4. Verses 1-2. The writer approaches the subject of our speech by first dealing with those who in the church might do the most talking. James first deals with the teachers and the preachers of the word. The writer declares that one really should think twice before they desire to become a teacher or preacher. Since God will hold us all accountable for what we say, and since we all stumble routinely it would not be wise to casually enter into the ministry of teaching and preaching. God will hold us accountable for what we say and since teachers and preachers should know what to say and teach people what is right in what to say and do, if we make mistakes with our words God will judge us more severely because our words may have a larger audience. Our words not only might hurt, but they will also become a negative influence on a weaker believer. James is not just focusing on teachers; he just approaches the subject by dealing with the ones who will be judge the most severely with regards to their words. We will all be judge by what we say, so we all need to watch what we say especially people who are supposed to know what to say and how to say it.

  5. Verses 3-6. The first reason we should watch our mouths is because the tongue is small but it is destructive. James uses the picture of a horse, a large sail boat, and a forest fire. A horse is strong, a sailboat is powerful especially when it has a strong wind in its sail, and a forest fire is extremely difficult to put out since everything in the forest is fuel ready to burn. James highlights these three powerful pictures to show how each can be controlled or started by something small. A horse is a powerful animal, but if you put a bridle in its mouth it will go where you want it to go. The bridle is little but it can move a powerful horse. A sailboat with wind in its sail is a sight to behold, but a small rudder on the back can turn that ship. The wind could be of tornado strength, but that little rudder can keep that boat going in circles. A forest fire as powerful and destructive as it is only started by a small spark. The bridle, the rudder, and the spark are little things that can move powerful things. The first two are positive, the bridle brings the horse under control, the rudder gives the boat direction, but the last word picture, the spark of fire causes destruction. For the writer the positive uses of our speech are not the issue at hand. If everyone was talking right and speaking well of each other this would not have been recorded. Our tongue is little, but it is destructive. What kind speech is he talking about? Gossipers, complainers, people who talk behind your back, people who attack with their words, and people who have angry outburst. The tongue is small but it is destructive.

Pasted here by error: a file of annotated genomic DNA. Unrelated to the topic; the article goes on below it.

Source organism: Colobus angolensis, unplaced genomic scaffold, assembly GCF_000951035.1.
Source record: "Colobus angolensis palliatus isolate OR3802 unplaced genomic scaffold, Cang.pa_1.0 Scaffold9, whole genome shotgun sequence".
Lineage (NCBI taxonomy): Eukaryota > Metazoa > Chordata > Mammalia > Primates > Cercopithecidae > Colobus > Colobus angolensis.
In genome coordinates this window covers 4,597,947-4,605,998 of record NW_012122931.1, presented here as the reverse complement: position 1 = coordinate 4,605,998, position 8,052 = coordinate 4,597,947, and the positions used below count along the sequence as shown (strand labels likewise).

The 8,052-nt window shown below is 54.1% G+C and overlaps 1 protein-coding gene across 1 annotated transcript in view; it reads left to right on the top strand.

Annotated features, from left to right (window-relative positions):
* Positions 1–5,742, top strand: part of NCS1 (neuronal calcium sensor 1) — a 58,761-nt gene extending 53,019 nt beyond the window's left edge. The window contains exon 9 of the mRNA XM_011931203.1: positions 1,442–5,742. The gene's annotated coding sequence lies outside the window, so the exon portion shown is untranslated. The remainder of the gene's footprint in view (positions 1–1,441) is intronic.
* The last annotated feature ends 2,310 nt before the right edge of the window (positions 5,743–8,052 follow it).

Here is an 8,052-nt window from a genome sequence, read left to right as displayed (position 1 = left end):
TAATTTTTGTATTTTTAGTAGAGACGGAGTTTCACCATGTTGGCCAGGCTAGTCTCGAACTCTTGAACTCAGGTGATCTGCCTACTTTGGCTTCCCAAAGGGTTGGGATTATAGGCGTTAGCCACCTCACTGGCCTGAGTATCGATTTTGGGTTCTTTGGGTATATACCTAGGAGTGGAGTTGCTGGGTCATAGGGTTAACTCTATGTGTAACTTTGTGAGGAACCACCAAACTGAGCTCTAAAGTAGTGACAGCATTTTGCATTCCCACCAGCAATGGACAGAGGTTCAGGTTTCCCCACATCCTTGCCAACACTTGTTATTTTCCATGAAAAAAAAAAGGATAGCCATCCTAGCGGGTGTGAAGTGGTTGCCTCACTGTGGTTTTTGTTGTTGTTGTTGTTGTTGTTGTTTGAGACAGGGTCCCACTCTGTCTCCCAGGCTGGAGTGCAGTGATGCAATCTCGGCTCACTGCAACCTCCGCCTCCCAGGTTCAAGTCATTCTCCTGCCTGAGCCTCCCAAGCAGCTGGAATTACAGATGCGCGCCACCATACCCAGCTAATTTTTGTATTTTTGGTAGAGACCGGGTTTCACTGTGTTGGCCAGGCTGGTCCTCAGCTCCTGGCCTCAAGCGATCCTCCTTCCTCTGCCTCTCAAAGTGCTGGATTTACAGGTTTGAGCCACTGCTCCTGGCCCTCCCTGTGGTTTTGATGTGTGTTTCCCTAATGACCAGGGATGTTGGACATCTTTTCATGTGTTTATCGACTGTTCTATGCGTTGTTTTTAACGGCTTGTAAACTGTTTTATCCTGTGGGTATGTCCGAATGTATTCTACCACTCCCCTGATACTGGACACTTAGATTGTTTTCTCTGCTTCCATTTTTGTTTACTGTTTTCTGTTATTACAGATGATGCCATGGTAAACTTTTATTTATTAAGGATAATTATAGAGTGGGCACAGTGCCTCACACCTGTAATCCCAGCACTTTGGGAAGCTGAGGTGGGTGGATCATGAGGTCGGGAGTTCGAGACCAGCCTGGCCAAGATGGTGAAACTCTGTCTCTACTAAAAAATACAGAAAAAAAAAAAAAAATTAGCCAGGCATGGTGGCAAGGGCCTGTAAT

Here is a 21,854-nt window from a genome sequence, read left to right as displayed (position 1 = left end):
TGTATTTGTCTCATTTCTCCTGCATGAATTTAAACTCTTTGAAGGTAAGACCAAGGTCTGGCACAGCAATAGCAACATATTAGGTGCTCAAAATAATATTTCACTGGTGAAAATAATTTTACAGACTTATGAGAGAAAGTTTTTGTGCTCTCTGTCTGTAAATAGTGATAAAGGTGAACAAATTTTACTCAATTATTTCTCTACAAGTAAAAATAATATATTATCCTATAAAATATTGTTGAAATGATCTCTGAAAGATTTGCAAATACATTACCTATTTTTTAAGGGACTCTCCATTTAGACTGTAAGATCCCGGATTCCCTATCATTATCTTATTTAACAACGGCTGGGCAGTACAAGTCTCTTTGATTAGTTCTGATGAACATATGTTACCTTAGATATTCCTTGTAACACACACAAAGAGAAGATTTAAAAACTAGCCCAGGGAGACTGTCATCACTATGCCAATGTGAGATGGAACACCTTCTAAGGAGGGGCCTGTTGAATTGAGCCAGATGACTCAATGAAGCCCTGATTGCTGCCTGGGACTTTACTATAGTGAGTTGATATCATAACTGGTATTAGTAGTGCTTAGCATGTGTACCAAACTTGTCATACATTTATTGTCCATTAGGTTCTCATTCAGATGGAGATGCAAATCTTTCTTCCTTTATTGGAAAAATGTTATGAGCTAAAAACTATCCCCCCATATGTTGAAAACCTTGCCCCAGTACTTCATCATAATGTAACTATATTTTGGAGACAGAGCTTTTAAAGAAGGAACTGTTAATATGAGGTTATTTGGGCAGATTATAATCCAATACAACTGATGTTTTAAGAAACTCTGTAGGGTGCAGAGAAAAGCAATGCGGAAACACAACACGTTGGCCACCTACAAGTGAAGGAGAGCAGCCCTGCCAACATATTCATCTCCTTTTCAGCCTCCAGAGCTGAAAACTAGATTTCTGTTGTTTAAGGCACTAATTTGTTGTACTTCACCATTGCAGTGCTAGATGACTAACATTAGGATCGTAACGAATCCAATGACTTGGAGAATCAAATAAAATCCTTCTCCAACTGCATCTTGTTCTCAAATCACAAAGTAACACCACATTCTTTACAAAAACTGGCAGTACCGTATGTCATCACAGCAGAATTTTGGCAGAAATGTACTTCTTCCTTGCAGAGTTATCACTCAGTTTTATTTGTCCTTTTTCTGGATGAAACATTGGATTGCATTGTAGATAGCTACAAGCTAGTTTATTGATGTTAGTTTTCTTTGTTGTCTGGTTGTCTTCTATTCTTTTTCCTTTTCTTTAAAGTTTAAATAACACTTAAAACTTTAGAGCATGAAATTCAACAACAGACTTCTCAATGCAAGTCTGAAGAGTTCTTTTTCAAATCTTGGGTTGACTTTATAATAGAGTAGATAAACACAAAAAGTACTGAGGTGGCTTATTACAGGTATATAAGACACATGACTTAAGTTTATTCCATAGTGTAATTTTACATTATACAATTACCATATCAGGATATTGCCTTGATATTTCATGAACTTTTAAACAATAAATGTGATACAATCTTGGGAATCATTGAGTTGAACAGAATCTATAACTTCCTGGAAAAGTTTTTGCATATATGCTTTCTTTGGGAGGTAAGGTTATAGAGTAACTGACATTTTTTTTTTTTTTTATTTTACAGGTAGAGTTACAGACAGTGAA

6. Verses 7-8. Not only is the tongue destructive it is also unable to be domesticated. James says that all sorts of wild animals have been tamed. But who has been able to tame the tongue. Dogs will sit on command, cats will rollover, horses will jump, dolphins will dance on the water, killer whales will give you a ride, but the tongue is still wild today as it ever was. The tongue is a wild animal that needs to be locked in a cage and only occasionally let out, and when let out every precaution should be in place. You and I need to watch the tongue at all times. It is a wild animal, and the only way you can keep a wild animal is if you keep it under lock and key at all times. And when you do let it out you need to take every precaution when speaking. Most of us are way too thoughtless with our speech. We don’t always think before we let our lips a yappin. The tongue is not a domesticated animal it is wild and that forces us to be extremely cautious with our words. And if the truth be told some of us have grizzly bears between our lips and the best thing for some of us to do is to not say anything at all. We would do well to speak less. If people are always telling you that you said something that offended them you might consider talking less.

  7. Verses 9-12. Not only is the tongue destructive and unable to be domesticated, the tongue is also deceptive. James gives us some pictures of the deceptiveness of the tongue. The tongue can sing God’s praises, and in a second later curse its neighbor. The tongue can sing in the choir stand and cuss you out in the car on the way home. The point is that if we use our mouths to glorify God they should not be used to curse those who were made in the very image of God. Our words, our tongues, and our mouths must be consistent and not deceptive. Our words should not tell the truth one moment and a lie the next. Our words, should not pray one moment and gossip the next. Our mouths should be able to reflect the great salvation that we have. Our words should reflect what we are supposed to be all about. It is deceptive for a water fountain to have water that is not fit to drink. It is deceptive for an apple tree to have bananas on it. It is deceptive for a saint to sing praises to God and talk about Christ on one hand and allow our words to cause major damage. We must watch our mouths we must talk less and think more. We must avoid destructive talk and rely on words of edification. We must seek to match our words with our lifestyle as a saint.